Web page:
Chemistry 2011.org
Chemistry2011.org
All About Chemistry... 2011 and beyond

Related Stories

ID got you, under the skin

July 11, 2013 — Forget fingerprints or iris recognition, the next big thing in biometrics will be a thermal imaging scan that maps the blood vessels under the skin of your face for instantaneous face recognition that would be almost impossible to spoof.

Writing in a forthcoming issue of the International Journal of Computational Intelligence Studies, a team at Jadavpur University in Kolkata, India, explains how the pattern of blood vessels just beneath the skin of our faces is as unique as a fingerprint, iris or other characteristic. It can be revealed easily with an infra-red thermal imaging camera. Rubber fingerprints can be made to simulate another person's dabs while contact lenses can be fabricated to spoof someone's iris so that an impostor could bypass biometric security measures.

However, it would be almost impossible to create a realistic mask for an impostor to wear that simulated the pattern of blood vessels in someone's face because no matter how good the mask, the thermal imaging camera would be able to see the impostor's blood vessels in their skin too and they would be unmasked, figuratively speaking.

Ayan Seal and colleagues have developed a computer algorithm that can analyze the minutiae of the blood vessels revealed by an infra-red scan of a person's face. The thermogram readily reveals the pattern of blood vessels almost down to the smallest capillary with an accuracy of more than 97%. Such a degree of precision would suffice even for high-security applications provided the thermogram scan was tied to second or third forms of identity, such as photo ID, security card, PIN number etc.

Face recognition is widely accepted by security systems, law enforcement and legal agencies, thermal imaging takes this fundamental human trait to a lower, subcutaneous, level.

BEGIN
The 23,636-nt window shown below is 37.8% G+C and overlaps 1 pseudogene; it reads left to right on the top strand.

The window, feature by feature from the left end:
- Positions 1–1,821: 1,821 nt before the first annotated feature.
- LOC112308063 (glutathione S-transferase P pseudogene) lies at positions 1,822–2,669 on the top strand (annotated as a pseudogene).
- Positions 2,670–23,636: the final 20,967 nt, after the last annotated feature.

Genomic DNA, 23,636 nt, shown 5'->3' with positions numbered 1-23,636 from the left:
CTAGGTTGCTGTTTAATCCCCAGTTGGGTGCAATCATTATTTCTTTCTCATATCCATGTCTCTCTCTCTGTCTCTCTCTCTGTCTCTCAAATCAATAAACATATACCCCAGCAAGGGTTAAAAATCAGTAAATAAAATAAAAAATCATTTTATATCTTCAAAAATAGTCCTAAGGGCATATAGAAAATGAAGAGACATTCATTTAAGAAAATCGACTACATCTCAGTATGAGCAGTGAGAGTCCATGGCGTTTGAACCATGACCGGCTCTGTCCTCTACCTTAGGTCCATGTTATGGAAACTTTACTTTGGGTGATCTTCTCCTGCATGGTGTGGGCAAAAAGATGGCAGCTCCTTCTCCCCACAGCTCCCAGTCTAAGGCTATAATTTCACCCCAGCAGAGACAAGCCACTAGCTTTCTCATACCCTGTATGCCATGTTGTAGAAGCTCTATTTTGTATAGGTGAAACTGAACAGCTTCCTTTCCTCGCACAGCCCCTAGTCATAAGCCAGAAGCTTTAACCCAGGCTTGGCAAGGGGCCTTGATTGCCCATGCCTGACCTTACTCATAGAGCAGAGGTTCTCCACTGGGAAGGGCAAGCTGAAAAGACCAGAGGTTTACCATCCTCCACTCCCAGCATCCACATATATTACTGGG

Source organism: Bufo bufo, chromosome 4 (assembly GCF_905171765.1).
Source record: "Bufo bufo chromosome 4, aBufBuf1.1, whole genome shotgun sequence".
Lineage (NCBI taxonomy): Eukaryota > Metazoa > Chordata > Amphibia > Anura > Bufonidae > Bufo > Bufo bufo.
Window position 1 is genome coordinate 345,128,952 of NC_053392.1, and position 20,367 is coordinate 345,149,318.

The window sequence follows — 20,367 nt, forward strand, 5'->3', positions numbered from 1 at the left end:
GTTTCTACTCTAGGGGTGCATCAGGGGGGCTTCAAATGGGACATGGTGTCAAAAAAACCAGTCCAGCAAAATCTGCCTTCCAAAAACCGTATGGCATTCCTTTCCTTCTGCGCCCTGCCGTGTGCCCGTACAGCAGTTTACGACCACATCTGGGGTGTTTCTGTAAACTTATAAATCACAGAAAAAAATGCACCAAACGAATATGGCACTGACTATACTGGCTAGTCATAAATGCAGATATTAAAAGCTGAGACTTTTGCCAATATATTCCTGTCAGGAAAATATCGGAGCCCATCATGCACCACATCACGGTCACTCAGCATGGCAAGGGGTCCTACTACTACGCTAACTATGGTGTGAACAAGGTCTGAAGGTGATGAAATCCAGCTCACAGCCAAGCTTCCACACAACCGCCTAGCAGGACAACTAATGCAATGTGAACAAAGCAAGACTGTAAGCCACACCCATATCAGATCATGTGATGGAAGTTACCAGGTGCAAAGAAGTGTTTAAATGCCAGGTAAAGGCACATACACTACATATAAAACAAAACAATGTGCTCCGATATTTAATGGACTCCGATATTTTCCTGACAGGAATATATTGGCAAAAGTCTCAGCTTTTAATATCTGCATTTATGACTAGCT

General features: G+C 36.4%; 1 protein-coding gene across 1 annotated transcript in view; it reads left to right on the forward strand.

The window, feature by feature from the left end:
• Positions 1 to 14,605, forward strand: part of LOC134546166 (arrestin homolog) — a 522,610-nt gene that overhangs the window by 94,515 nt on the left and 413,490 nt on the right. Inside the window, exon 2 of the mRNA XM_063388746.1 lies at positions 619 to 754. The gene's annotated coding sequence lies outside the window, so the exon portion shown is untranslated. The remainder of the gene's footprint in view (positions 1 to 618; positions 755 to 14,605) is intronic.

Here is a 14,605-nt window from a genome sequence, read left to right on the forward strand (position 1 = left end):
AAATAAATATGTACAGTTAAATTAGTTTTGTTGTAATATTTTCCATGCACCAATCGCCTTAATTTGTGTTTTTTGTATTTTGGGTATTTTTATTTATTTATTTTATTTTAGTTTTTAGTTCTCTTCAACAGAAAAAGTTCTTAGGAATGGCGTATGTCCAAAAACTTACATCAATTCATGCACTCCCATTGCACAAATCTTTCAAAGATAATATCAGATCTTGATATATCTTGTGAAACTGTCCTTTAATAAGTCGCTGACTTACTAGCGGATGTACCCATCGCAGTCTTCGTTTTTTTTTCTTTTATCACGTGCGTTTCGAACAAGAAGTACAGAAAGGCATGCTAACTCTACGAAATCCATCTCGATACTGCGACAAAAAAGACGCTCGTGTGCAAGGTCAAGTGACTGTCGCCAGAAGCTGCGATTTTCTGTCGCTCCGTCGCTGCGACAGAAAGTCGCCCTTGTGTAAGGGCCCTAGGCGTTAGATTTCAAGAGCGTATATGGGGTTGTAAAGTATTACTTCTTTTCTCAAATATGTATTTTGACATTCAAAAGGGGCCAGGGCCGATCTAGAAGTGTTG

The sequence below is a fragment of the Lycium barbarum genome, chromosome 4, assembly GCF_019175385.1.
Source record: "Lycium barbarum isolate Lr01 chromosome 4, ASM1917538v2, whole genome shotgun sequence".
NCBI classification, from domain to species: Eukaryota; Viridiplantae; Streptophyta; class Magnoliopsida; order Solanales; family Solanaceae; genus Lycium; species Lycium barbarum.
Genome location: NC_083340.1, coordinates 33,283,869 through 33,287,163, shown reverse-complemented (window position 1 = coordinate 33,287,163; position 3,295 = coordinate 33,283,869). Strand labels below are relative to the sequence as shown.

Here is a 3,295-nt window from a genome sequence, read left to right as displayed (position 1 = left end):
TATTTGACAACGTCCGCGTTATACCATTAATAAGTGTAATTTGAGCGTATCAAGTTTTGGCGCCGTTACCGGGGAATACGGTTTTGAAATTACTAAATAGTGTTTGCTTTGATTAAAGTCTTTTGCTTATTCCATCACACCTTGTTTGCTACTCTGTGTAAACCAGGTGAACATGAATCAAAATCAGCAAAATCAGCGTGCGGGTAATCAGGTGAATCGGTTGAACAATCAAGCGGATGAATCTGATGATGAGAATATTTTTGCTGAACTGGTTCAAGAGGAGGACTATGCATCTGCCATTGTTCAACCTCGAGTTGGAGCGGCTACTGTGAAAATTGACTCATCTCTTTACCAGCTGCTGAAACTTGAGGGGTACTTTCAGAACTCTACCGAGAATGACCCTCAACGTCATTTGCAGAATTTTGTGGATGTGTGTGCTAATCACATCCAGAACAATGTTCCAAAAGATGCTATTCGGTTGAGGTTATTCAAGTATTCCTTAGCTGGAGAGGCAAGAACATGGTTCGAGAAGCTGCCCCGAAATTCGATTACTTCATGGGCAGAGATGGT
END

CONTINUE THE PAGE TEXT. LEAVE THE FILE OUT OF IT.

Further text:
Journal Reference:

  1. Ayan Seal, Suranjan Ganguly, Debotosh Bhattacharjee, Mita Nasipuri, Dipak Kr. Basu. Automated thermal face recognition based on minutiae extraction. International Journal of Computational Intelligence Studies, 2013

Note: If no author is given, the source is cited instead.

The source of this article can be found at: http://www.eurekalert.org/pub_releases/2013-07/ip-igy071113.php" rel="nofollow

Share this story with your friends!

Social Networking

Please recommend us on Facebook, Twitter and more:

Other social media tools

Global Partners
Feedback

Tell us what you think of Chemistry 2011 -- we welcome both positive and negative comments. Have any problems using the site? Questions?

About us

Chemistry2011 is an informational resource for students, educators and the self-taught in the field of chemistry. We offer resources such as course materials, chemistry department listings, activities, events, projects and more along with current news releases.

Events & Activities

Are you interested in listing an event or sharing an activity or idea? Perhaps you are coordinating an event and are in need of additional resources? Within our site you will find a variety of activities and projects your peers have previously submitted or which have been freely shared through creative commons licenses. Here are some highlights: Featured Idea 1, Featured Idea 2.

About you

Ready to get involved? The first step is to sign up by following the link: Join Here. Also don’t forget to fill out your profile including any professional designations.

Global Partners